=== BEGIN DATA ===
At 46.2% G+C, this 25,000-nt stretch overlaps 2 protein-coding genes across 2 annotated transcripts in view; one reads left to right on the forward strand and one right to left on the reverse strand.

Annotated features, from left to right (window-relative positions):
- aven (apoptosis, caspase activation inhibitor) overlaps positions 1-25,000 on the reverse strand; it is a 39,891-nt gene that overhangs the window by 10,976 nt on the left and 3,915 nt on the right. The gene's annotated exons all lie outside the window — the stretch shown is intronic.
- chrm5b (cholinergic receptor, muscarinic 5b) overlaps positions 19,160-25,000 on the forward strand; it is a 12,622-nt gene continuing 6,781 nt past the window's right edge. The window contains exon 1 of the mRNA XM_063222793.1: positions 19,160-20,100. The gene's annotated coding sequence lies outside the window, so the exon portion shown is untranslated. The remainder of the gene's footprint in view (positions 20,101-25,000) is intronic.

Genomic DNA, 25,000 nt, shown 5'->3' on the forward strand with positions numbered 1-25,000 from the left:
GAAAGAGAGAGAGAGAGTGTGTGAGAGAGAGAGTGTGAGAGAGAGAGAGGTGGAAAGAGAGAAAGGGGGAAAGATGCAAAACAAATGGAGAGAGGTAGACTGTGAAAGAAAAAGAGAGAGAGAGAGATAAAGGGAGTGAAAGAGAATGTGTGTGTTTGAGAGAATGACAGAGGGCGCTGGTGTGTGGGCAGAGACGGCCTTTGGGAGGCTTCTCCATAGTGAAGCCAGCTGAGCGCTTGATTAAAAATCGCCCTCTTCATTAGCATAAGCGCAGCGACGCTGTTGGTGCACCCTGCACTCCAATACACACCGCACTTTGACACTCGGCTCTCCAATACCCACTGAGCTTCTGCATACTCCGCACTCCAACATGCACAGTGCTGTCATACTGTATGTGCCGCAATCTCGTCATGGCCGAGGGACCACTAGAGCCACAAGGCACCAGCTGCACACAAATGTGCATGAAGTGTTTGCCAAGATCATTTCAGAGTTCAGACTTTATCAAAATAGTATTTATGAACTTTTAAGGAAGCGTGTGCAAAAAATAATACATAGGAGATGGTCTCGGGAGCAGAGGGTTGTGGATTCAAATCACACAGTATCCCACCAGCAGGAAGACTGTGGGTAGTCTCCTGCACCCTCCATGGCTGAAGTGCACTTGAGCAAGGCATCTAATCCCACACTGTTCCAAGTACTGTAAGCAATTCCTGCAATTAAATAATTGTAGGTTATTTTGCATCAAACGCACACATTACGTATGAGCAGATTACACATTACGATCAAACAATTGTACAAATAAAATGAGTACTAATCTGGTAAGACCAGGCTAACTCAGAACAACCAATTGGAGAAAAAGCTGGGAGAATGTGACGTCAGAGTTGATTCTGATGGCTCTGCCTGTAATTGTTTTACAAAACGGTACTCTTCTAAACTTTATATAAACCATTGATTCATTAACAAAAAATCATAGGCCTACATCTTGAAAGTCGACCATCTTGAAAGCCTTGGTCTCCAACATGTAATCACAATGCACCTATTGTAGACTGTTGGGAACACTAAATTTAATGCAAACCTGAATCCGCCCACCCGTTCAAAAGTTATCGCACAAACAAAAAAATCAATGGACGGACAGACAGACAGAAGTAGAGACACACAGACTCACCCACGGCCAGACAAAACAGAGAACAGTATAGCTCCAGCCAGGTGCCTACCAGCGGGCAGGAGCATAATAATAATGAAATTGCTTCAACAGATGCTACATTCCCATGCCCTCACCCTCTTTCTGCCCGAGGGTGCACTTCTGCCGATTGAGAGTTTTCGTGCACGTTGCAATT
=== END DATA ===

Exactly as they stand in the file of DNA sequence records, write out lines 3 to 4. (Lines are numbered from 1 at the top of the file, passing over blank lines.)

- aven (apoptosis, caspase activation inhibitor) overlaps positions 1-25,000 on the reverse strand; it is a 39,891-nt gene that overhangs the window by 10,976 nt on the left and 3,915 nt on the right. The gene's annotated exons all lie outside the window — the stretch shown is intronic.
- chrm5b (cholinergic receptor, muscarinic 5b) overlaps positions 19,160-25,000 on the forward strand; it is a 12,622-nt gene continuing 6,781 nt past the window's right edge. The window contains exon 1 of the mRNA XM_063222793.1: positions 19,160-20,100. The gene's annotated coding sequence lies outside the window, so the exon portion shown is untranslated. The remainder of the gene's footprint in view (positions 20,101-25,000) is intronic.